Of all Native tribes in the Southwest, Apaches were the most portrayed by Hollywood and the dime novels. Truthfully, they were not much different from other tribes that migrated across the landscape of Arizona, New Mexico, Colorado, Texas, and Oklahoma.
They were fierce warriors, and when driven to it, amazing horsemen. The Apache are connected to the Navajo as Athabaskan speaking people who migrated from the Northwest, arriving in the American Southwest somewhere around the 1400s. It's difficult to come up with exact dates because they were hunter-gatherer people who left few historical sites or archeological evidence of their lives during their early travels.
It is also complicated by the fact that there were several bands of Apache that separated, inhabiting areas from the Great Plains to Northern Mexico.
The term Apache refers to six major Apache-speaking groups: the Chiricahua from Southern Arizona, the Jicarilla from Northern New Mexico, the Lipan from West Texas, the Mescalero of Eastern New Mexico, the Plains Apache of Southwestern Oklahoma, and the Western Apache from within the State of Arizona including San Carlos, Cibecue, Tonto-Yavapai and White Mountain bands.
The Western Apache excelled at making baskets of very fine weave and design. Their baskets are the finest of the Southwestern tribes.The Jicarilla were originally driven from the Plains by the Comanche into Colorado and then south into Eastern New Mexico where they lived with the Mescalero before being granted a reservation In North Central New Mexico. Dulce, New Mexico is the headquarters of the tribe today.
The Jicarilla have made baskets for centuries. These were close in construction to Navajo baskets, primarily using sumac as a construction material and sometimes willow. They were best known for their “water baskets” which were covered with pine pitch to create a watertight vessel.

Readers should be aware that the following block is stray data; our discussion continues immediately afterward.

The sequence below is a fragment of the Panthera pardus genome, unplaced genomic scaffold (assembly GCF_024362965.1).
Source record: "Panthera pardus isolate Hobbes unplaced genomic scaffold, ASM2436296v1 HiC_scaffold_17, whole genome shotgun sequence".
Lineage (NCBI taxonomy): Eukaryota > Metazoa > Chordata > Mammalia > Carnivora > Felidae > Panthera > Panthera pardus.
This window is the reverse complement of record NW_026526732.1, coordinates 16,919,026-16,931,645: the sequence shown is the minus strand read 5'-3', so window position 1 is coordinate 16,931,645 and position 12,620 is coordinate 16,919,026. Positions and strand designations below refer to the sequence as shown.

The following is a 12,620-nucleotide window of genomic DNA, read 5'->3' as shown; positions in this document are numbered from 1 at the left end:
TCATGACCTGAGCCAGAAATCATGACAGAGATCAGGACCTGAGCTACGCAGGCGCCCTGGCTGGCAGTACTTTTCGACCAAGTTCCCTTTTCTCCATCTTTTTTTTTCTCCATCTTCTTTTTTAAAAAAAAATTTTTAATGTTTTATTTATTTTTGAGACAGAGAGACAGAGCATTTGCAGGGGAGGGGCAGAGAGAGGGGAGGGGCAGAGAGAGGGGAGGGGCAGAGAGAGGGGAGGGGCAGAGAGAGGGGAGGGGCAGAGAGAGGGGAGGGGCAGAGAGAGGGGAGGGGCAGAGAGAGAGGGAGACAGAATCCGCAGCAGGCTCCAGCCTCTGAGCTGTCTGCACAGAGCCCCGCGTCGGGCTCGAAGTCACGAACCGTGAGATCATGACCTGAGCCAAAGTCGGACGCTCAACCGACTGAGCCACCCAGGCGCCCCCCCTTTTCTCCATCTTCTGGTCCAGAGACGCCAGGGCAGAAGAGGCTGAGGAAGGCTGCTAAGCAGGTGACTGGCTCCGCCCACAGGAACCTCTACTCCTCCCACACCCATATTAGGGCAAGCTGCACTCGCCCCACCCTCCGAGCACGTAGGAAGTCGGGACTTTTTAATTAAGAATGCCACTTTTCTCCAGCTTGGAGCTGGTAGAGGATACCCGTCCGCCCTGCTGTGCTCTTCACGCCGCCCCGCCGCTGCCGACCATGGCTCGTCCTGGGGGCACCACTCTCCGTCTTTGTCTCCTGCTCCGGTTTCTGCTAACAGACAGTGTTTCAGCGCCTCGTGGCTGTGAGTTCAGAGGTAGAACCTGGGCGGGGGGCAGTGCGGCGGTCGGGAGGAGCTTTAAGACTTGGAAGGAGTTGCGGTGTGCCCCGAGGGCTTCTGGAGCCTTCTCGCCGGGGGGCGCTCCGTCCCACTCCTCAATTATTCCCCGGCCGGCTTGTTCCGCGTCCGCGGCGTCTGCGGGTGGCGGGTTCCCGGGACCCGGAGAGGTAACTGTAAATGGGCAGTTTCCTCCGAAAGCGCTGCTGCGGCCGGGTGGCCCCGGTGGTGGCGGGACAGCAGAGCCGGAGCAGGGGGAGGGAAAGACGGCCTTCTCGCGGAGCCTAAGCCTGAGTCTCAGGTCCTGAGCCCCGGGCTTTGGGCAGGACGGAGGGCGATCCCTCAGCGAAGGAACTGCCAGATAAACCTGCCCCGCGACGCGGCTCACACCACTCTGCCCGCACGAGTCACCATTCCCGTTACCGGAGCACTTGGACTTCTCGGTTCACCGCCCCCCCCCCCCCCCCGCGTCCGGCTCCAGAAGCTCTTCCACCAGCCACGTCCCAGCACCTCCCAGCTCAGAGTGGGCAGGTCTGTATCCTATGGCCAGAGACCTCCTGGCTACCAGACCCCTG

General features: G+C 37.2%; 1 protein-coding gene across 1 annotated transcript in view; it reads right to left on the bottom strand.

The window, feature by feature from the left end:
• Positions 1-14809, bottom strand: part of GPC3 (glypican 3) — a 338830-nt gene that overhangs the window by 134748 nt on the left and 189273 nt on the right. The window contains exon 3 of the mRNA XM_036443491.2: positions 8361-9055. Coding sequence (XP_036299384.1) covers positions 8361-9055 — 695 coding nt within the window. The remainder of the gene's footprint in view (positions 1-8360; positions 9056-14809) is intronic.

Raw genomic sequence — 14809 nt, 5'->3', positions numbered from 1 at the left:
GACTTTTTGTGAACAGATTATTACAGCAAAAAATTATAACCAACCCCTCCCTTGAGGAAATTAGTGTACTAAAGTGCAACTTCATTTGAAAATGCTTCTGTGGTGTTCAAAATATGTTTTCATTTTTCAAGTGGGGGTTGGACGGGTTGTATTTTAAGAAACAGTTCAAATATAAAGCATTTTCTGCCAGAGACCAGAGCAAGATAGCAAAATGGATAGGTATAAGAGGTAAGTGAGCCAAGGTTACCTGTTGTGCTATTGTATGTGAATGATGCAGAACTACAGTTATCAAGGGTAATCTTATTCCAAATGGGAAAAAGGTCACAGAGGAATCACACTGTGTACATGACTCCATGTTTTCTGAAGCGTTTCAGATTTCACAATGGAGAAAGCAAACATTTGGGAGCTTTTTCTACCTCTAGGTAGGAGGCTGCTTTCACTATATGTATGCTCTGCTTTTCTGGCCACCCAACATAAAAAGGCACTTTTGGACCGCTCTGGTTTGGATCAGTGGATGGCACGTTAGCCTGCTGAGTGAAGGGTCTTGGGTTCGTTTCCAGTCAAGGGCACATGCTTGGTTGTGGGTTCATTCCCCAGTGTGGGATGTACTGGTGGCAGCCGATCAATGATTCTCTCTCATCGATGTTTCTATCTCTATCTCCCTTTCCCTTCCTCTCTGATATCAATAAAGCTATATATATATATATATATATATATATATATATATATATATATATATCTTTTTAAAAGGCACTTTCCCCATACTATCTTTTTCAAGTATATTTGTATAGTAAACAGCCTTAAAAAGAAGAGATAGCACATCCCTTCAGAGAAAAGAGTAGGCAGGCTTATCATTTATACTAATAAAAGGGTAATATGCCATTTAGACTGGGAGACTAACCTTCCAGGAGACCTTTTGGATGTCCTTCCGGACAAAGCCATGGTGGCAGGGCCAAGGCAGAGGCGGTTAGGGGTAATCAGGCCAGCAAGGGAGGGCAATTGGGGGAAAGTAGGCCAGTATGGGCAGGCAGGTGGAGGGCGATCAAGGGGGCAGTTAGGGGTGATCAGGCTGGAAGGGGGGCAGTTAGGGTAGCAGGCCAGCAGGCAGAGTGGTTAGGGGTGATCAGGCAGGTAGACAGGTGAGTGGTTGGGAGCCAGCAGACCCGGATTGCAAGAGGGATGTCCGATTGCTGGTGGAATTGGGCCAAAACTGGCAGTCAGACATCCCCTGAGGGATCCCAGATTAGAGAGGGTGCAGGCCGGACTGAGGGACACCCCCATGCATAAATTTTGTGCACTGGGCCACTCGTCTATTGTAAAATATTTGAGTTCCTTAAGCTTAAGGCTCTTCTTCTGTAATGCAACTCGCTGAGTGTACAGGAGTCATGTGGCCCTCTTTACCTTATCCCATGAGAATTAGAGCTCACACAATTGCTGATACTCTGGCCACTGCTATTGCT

As modern cooking utensils came available, this type of basket began to disappear. The number of weavers was declining by the 1940s and it appeared that the art form might disappear.
In the 1950s, Barton Cox and Fred Carson, who had taken over the Apache Mercantile in Dulce, began to encourage the Jicarilla in their basketry efforts by buying baskets and entering them in the Gallup Ceremonials, where they won awards. This in turn helped to create a new source of income and a new product for the tourist market.
Several weavers began to excel at the art form and created large baskets that were sold as clothing hampers, serving platters and larger storage vessels. Many were fitted with lids.
The weavers used vegetal dyes in some instances, but primarily colored their baskets with commercial aniline dye; many of the same dyes that the Navajo were using to color their weavings.
Most of these dyes faded, so most Jicarilla baskets have only the soft outline of the once colorful designs on the outside, while the insides, which were not exposed to light, are still bright.
These baskets were made to be sold and used and during the mid to late 1900s, there was a strong revival in Jicarilla weaving. One of the nicest selections of these baskets was owned by Goodman’s Department Store in Pagosa Springs, Colorado which is a nearby trading center for the Jicarilla. About ten years ago, the Goodman family donated all the baskets they had purchased from weavers over the years to the tribe and plans are to incorporate them into the Tribal museum in Dulce.
The baskets we are featuring throughout this email were purchased during the mid-1900s by a Denver family and are wonderful examples of the type of work done by the Jicarilla at that time.
Baskets are one of the only art forms that cannot be made by a machine. Each one is hand crafted and has hours of work involved in the gathering and preparing of materials.